SFX 201 Preview: So, Who Really Directed Poltergeist?
Was it Spielberg? Was it Hooper? Both men involved have been noticeably vague on the subject, but the new SFX uncovers some new evidence about who was really calling the shots literally and figuratively
It’s a question that has intrigued film fans for decades now – who really directed Poltergeist? Tobe Hooper (The Texas Chain Saw Massacre) has the official credit, but at least one of the film’s actors went to her grave swearing that Spielberg was the one calling the shots on set. On the other hand, Spielberg took out advertisements in the Hollywood trade papers in order to insist upon Hooper’s authorship of the picture. So what is the truth? The answer, as is so often the case, may not be black and white.
In an extensive article in the new SFX (issue 201, on sale Wednesday 22 September) on the making of Poltergeist we uncover a few new snippets about what was going on behind the scenes from Craig Reardon, the man behind the film’s superb make-up effects work. And here’s a little taster:
““The nature of my job had me in a workshop for a lot of the shoot. But whenever I was on the set Spielberg was there. Later I was able to talk my way into the recording of Jerry Goldsmith’s score and Steven was there too – making home movies… I would say that Steven is an enthusiast. He is not an old time movie mogul who sits in his office and I don’t think Tobe was ever in a position to say ‘get that guy off my set’ in a typical, ballsy, Hollywood tough guy manner. Besides which, that’s a good way to politic yourself out of the business [laughs]. Tobe was always very deferential to Steven and it is true that I did see things being set up by Spielberg and he was also involved with talking to the actors. I never saw him say action or cut – Tobe did that. But in some instances you were left with the impression that is all he was permitted to do… If there was a sense that Spielberg was injecting himself more and more, it was less to do with Tobe as a director than it was he maybe wasn’t moving along fast enough.”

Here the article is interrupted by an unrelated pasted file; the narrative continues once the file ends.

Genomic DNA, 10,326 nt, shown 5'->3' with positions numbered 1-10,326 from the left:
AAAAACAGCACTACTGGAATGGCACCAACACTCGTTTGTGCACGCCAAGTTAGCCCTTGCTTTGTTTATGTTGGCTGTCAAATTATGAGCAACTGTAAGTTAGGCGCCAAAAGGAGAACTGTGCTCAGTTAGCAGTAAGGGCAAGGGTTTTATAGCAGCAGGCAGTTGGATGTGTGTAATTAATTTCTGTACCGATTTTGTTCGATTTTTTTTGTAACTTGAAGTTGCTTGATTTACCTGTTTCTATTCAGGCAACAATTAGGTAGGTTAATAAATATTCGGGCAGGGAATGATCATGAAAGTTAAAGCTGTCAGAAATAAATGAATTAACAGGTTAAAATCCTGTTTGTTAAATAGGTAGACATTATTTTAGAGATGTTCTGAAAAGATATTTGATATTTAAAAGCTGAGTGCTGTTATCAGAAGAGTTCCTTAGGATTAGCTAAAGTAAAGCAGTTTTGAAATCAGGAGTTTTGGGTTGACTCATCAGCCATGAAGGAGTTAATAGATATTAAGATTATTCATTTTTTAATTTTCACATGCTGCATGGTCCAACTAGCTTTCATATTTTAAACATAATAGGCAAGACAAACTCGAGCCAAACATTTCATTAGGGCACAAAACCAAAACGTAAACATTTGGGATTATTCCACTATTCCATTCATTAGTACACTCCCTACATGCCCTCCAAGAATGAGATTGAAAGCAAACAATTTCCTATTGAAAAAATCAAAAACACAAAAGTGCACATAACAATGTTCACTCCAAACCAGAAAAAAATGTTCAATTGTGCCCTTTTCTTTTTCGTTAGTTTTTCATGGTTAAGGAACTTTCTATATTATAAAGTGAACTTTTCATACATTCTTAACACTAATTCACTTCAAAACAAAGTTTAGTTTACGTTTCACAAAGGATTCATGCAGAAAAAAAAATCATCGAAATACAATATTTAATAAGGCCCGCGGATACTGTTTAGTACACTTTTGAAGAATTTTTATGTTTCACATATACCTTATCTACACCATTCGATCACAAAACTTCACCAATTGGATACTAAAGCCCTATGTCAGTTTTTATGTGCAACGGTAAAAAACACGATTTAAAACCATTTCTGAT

Read the rest in the latest issue of SFX.